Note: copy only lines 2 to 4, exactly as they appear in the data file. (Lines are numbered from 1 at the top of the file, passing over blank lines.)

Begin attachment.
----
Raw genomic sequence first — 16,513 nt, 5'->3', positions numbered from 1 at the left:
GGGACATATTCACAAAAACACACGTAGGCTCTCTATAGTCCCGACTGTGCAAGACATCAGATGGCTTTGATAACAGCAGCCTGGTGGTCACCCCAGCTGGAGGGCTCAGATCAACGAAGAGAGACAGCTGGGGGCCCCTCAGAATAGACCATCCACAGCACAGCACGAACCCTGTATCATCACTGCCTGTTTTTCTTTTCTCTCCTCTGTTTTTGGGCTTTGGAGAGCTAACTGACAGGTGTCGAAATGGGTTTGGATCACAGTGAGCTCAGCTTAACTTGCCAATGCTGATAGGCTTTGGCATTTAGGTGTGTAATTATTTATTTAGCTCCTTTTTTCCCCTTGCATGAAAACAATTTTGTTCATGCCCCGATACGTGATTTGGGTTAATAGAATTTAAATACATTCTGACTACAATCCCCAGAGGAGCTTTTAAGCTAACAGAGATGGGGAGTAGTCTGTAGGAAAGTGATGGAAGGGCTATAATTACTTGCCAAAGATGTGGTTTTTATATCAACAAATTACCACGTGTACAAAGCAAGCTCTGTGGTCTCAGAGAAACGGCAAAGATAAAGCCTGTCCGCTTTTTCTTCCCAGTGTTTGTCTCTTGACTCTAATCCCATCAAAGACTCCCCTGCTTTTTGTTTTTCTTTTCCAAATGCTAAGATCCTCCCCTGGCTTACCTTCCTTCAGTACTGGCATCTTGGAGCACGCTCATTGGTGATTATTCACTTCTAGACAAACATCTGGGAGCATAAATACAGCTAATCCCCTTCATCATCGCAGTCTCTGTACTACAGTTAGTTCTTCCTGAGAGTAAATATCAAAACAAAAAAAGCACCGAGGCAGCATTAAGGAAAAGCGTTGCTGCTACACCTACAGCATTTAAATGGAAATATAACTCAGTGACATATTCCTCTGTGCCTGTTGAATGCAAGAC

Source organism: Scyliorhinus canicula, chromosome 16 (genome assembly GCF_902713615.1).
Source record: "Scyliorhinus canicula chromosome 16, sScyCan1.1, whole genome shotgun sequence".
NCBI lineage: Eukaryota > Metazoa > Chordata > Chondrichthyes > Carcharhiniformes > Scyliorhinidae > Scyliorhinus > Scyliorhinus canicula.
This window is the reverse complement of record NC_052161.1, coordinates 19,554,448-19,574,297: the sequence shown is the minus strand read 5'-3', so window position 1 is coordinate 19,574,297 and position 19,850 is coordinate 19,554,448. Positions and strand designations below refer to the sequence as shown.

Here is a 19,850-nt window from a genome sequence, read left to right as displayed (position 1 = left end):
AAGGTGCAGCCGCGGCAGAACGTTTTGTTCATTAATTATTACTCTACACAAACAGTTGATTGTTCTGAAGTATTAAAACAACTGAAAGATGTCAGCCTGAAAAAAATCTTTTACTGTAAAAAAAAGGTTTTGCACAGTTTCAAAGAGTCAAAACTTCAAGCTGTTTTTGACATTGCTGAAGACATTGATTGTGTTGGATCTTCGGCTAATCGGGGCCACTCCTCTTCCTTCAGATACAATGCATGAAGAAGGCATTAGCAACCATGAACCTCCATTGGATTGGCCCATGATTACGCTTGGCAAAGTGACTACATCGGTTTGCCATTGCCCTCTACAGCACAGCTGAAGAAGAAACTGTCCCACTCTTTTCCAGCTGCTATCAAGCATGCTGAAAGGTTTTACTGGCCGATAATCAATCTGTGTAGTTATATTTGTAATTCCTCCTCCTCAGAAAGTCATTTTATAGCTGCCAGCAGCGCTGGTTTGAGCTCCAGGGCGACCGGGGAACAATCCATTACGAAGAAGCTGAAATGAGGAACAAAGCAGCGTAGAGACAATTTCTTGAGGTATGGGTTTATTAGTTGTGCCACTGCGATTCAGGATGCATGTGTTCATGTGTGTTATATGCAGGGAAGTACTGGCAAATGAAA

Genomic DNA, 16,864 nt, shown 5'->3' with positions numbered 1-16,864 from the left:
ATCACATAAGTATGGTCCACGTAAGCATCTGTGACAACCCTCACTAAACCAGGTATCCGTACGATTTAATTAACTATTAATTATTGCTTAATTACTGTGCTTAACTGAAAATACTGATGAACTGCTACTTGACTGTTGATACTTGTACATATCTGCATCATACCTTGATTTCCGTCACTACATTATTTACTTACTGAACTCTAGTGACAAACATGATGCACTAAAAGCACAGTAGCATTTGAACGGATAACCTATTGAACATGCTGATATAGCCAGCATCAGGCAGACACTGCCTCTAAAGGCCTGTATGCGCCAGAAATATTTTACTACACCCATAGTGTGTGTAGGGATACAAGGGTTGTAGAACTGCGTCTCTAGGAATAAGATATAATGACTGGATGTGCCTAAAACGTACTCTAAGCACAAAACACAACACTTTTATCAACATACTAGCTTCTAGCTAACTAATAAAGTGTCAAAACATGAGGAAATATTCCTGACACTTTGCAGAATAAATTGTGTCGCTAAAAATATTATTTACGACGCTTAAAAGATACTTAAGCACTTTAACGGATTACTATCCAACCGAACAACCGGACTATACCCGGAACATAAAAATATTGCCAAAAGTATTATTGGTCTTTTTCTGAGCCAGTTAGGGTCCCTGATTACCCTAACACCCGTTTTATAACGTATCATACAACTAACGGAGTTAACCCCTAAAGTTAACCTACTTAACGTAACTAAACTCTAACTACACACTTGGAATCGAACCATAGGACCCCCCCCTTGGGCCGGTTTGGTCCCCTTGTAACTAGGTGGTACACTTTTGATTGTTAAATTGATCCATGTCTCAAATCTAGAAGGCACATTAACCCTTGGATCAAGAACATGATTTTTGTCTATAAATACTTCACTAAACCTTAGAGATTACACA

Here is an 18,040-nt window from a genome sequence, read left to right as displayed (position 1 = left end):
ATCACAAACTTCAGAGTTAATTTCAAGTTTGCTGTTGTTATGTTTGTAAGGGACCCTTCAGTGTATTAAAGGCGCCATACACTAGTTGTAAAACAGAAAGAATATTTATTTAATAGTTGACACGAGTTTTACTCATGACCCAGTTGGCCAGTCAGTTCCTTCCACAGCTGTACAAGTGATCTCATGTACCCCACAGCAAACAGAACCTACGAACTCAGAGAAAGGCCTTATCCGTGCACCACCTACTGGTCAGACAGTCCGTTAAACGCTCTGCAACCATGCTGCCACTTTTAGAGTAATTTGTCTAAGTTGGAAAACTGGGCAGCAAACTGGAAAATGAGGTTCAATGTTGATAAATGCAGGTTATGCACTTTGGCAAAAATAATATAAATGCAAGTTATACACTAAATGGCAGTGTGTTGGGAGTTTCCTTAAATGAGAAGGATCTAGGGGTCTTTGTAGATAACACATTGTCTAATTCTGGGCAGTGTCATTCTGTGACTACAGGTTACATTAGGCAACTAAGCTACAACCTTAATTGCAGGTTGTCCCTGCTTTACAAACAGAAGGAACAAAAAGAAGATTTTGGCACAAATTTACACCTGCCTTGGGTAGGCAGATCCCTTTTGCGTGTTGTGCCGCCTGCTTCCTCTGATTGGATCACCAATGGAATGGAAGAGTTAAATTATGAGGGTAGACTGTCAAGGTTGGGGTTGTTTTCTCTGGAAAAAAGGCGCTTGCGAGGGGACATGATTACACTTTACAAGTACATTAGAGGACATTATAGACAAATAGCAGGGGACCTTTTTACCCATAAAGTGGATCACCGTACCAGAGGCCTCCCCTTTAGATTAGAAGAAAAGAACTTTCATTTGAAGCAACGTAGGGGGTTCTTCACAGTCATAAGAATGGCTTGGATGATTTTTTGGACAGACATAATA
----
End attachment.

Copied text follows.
GGGACATATTCACAAAAACACACGTAGGCTCTCTATAGTCCCGACTGTGCAAGACATCAGATGGCTTTGATAACAGCAGCCTGGTGGTCACCCCAGCTGGAGGGCTCAGATCAACGAAGAGAGACAGCTGGGGGCCCCTCAGAATAGACCATCCACAGCACAGCACGAACCCTGTATCATCACTGCCTGTTTTTCTTTTCTCTCCTCTGTTTTTGGGCTTTGGAGAGCTAACTGACAGGTGTCGAAATGGGTTTGGATCACAGTGAGCTCAGCTTAACTTGCCAATGCTGATAGGCTTTGGCATTTAGGTGTGTAATTATTTATTTAGCTCCTTTTTTCCCCTTGCATGAAAACAATTTTGTTCATGCCCCGATACGTGATTTGGGTTAATAGAATTTAAATACATTCTGACTACAATCCCCAGAGGAGCTTTTAAGCTAACAGAGATGGGGAGTAGTCTGTAGGAAAGTGATGGAAGGGCTATAATTACTTGCCAAAGATGTGGTTTTTATATCAACAAATTACCACGTGTACAAAGCAAGCTCTGTGGTCTCAGAGAAACGGCAAAGATAAAGCCTGTCCGCTTTTTCTTCCCAGTGTTTGTCTCTTGACTCTAATCCCATCAAAGACTCCCCTGCTTTTTGTTTTTCTTTTCCAAATGCTAAGATCCTCCCCTGGCTTACCTTCCTTCAGTACTGGCATCTTGGAGCACGCTCATTGGTGATTATTCACTTCTAGACAAACATCTGGGAGCATAAATACAGCTAATCCCCTTCATCATCGCAGTCTCTGTACTACAGTTAGTTCTTCCTGAGAGTAAATATCAAAACAAAAAAAGCACCGAGGCAGCATTAAGGAAAAGCGTTGCTGCTACACCTACAGCATTTAAATGGAAATATAACTCAGTGACATATTCCTCTGTGCCTGTTGAATGCAAGAC

Source organism: Scyliorhinus canicula, chromosome 16 (genome assembly GCF_902713615.1).
Source record: "Scyliorhinus canicula chromosome 16, sScyCan1.1, whole genome shotgun sequence".